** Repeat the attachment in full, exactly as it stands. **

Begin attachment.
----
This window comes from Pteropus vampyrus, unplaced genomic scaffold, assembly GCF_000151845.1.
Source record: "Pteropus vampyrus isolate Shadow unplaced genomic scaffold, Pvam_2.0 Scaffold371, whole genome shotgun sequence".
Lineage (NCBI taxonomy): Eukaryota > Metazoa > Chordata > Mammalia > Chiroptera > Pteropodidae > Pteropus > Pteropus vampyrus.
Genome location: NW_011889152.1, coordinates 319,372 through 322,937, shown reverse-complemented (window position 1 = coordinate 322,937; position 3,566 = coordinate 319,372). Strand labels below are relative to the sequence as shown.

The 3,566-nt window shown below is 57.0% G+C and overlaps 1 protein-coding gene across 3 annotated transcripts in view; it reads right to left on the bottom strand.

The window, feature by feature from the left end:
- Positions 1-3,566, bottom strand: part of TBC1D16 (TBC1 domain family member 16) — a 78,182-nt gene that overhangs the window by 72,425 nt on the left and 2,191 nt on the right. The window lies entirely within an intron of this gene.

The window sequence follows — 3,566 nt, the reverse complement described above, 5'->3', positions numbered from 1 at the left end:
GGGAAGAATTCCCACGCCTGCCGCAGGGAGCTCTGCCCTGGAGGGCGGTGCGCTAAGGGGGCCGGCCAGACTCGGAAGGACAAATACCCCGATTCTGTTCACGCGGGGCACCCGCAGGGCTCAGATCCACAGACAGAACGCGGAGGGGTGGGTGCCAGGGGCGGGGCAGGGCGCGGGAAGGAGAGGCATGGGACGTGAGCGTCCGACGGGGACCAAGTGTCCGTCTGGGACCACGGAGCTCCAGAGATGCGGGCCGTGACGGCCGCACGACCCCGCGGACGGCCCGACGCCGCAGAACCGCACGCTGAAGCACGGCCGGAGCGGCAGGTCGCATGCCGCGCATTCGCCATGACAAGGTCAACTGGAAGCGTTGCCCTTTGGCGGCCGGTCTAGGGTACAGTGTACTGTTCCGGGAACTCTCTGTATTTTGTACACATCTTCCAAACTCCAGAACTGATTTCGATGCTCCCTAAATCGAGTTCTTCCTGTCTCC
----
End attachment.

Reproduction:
This window comes from Pteropus vampyrus, unplaced genomic scaffold, assembly GCF_000151845.1.
Source record: "Pteropus vampyrus isolate Shadow unplaced genomic scaffold, Pvam_2.0 Scaffold371, whole genome shotgun sequence".
Lineage (NCBI taxonomy): Eukaryota > Metazoa > Chordata > Mammalia > Chiroptera > Pteropodidae > Pteropus > Pteropus vampyrus.
Genome location: NW_011889152.1, coordinates 319,372 through 322,937, shown reverse-complemented (window position 1 = coordinate 322,937; position 3,566 = coordinate 319,372). Strand labels below are relative to the sequence as shown.

The 3,566-nt window shown below is 57.0% G+C and overlaps 1 protein-coding gene across 3 annotated transcripts in view; it reads right to left on the bottom strand.

The window, feature by feature from the left end:
- Positions 1-3,566, bottom strand: part of TBC1D16 (TBC1 domain family member 16) — a 78,182-nt gene that overhangs the window by 72,425 nt on the left and 2,191 nt on the right. The window lies entirely within an intron of this gene.

The window sequence follows — 3,566 nt, the reverse complement described above, 5'->3', positions numbered from 1 at the left end:
GGGAAGAATTCCCACGCCTGCCGCAGGGAGCTCTGCCCTGGAGGGCGGTGCGCTAAGGGGGCCGGCCAGACTCGGAAGGACAAATACCCCGATTCTGTTCACGCGGGGCACCCGCAGGGCTCAGATCCACAGACAGAACGCGGAGGGGTGGGTGCCAGGGGCGGGGCAGGGCGCGGGAAGGAGAGGCATGGGACGTGAGCGTCCGACGGGGACCAAGTGTCCGTCTGGGACCACGGAGCTCCAGAGATGCGGGCCGTGACGGCCGCACGACCCCGCGGACGGCCCGACGCCGCAGAACCGCACGCTGAAGCACGGCCGGAGCGGCAGGTCGCATGCCGCGCATTCGCCATGACAAGGTCAACTGGAAGCGTTGCCCTTTGGCGGCCGGTCTAGGGTACAGTGTACTGTTCCGGGAACTCTCTGTATTTTGTACACATCTTCCAAACTCCAGAACTGATTTCGATGCTCCCTAAATCGAGTTCTTCCTGTCTCC